How Dangerous Is Aggressive Driving?

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aggressive driving

It is likely that you will encounter or witness at least one aggressive driver every time you are out driving somewhere. This could involve someone tailgating another vehicle, a speedster running a stop sign, or something much worse. In the majority of cases no one gets hurt, but in too many instances serious and fatal car accidents result. Aggressive driving can also lead to road rage, which can be just as deadly. Aggressive driving is dangerous driving that puts drivers, passengers, pedestrians, and cyclists at risk, and it is a common phenomenon that shows no signs of slowing down.

Common Examples of Aggressive Driving

The National Highway Traffic Safety Administration (NHTSA) defines an aggressive driver as someone who commits a combination of moving traffic offenses to endanger other persons or property. This is a broad category that includes the following behaviors:

  • Speeding
  • Passing illegally
  • Disregarding traffic signals such as stop signs and red lights
  • Not signaling before making lane changes and turns
  • Unsafe, erratic lane changes
  • Tailgating
  • Not yielding the right of way
  • Driving illegally in the shoulder

Drivers who break laws in these ways act in reckless and negligent manners, showing little or no regard for others around them. By driving aggressively, they are taking out their frustrations on other motorists who can then become angry and escalate the situation. It is easy to see how aggressive driving can lead to deadly road rage incidents.

The Dangers of Speeding

It is a well-known fact that speeding accounts for close to one-third of all motor vehicle accident fatalities. In 2018, NHTSA reported that 17 percent of drivers who were involved in fatal accident were speeding; their data showed that this was 8,596 drivers in total. Rising state speed limits have been linked to increased speeding; the Insurance Institute for Highway Safety (IIHS) reported that as these limits have increased over the past 25 years, this has led to the deaths of around 37,000 people. There are 42 states that have maximum speed limits of 70 mph and higher, and 11 states have maximum speed limits of 75 mph. There are eight states that have 80 mph speed limits; there is a road in Texas with an 85 mph limit.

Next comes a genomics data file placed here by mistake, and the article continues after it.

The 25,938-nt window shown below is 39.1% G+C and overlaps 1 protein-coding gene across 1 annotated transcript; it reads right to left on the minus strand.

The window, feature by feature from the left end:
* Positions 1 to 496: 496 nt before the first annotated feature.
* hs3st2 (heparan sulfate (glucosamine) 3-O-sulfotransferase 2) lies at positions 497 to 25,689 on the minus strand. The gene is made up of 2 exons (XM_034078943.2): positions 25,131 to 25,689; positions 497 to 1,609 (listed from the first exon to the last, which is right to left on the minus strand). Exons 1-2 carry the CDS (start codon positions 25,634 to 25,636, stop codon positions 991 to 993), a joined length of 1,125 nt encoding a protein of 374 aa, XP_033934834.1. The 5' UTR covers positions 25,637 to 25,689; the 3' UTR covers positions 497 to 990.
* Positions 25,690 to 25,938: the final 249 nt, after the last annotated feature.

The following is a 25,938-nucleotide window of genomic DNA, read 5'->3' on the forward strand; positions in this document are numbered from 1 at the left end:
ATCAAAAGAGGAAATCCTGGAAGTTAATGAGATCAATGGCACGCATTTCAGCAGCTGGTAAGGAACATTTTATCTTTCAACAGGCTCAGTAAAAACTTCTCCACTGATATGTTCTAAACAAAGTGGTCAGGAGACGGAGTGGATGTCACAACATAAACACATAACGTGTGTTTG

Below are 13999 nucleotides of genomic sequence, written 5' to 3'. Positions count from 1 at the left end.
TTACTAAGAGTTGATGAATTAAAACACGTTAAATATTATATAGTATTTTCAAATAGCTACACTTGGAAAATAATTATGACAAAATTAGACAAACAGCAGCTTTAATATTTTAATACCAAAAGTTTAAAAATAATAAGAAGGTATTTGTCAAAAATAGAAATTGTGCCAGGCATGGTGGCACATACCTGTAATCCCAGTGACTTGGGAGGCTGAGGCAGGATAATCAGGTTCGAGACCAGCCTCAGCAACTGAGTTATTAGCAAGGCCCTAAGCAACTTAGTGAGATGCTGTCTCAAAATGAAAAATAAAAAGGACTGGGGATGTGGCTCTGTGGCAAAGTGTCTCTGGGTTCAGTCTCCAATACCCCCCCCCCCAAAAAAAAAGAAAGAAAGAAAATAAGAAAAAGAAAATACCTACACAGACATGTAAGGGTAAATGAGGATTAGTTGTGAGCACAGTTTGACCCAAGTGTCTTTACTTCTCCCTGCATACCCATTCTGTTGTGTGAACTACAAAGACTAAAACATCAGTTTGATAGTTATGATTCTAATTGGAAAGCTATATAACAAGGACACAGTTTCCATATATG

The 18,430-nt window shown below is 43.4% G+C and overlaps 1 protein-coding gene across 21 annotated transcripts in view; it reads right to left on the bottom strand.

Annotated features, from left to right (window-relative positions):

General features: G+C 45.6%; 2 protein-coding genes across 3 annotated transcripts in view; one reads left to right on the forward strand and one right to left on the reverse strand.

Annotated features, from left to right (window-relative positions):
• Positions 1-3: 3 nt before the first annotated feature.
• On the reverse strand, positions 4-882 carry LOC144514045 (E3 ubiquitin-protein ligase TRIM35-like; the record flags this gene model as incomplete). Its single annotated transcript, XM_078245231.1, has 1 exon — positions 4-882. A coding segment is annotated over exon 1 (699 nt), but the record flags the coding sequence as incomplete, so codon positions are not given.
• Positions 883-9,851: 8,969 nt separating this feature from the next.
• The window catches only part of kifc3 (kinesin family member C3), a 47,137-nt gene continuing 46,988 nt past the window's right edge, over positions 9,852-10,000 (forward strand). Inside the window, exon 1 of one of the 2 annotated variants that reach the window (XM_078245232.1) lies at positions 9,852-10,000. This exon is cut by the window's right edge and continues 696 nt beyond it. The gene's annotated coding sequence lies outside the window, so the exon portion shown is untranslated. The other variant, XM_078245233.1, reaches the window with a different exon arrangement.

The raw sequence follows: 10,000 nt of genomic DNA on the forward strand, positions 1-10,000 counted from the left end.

Speeding can be incredibly dangerous, and collision severity is related directly the how fast the vehicles were going. When speed is increased by 50 percent, the resultant energy released in a car accident is more than double. That force is what leads to the most severe injuries as well as fatalities. In addition, passenger restraint systems such as seat belts are often not as effective at high rates of speed.

Why Do People Drive So Aggressively?

Certain people are more prone to aggressive driving behaviors than others. A study by AAA showed that men are more likely to drive aggressively than women, but women drivers are not far behind. They claim that 79 percent of all American drivers are aggressive when behind the wheel, and it is no surprise that speeding is the most common form of this bad behavior.

There are also certain personality traits that are seen in aggressive drivers. One is egotism, which is when someone puts their needs and desires above others. These people can act like ordinary rules such as speed limits do not apply to them, and when they face a minor inconvenience like being late, they will put the pedal to the metal. This trait can show up on rare occasions such as when there is heavy traffic or be present all the time. People who cannot control their emotions can also exhibit aggressive driving behaviors. This is seen more often in new drivers and teenagers; an inability to manage one’s feelings allows bursts of frustration and anger to come up, leading to poorly thought out, impulsive choices on the road.

Another factor that contributes to aggressive driving is perceived anonymity. When people are sheltered in their vehicles, they are shielded from identification; unless someone recognizes their car, drivers are not known to each other. It is interesting how people try to be courteous in person but drive aggressively because they do not think they will have to answer for their actions. If someone does not know who cut them off while driving 85 mph, they really have no recourse unless they put their own life at risk by trying to follow the other person.

Situations that Lead to Aggressive Driving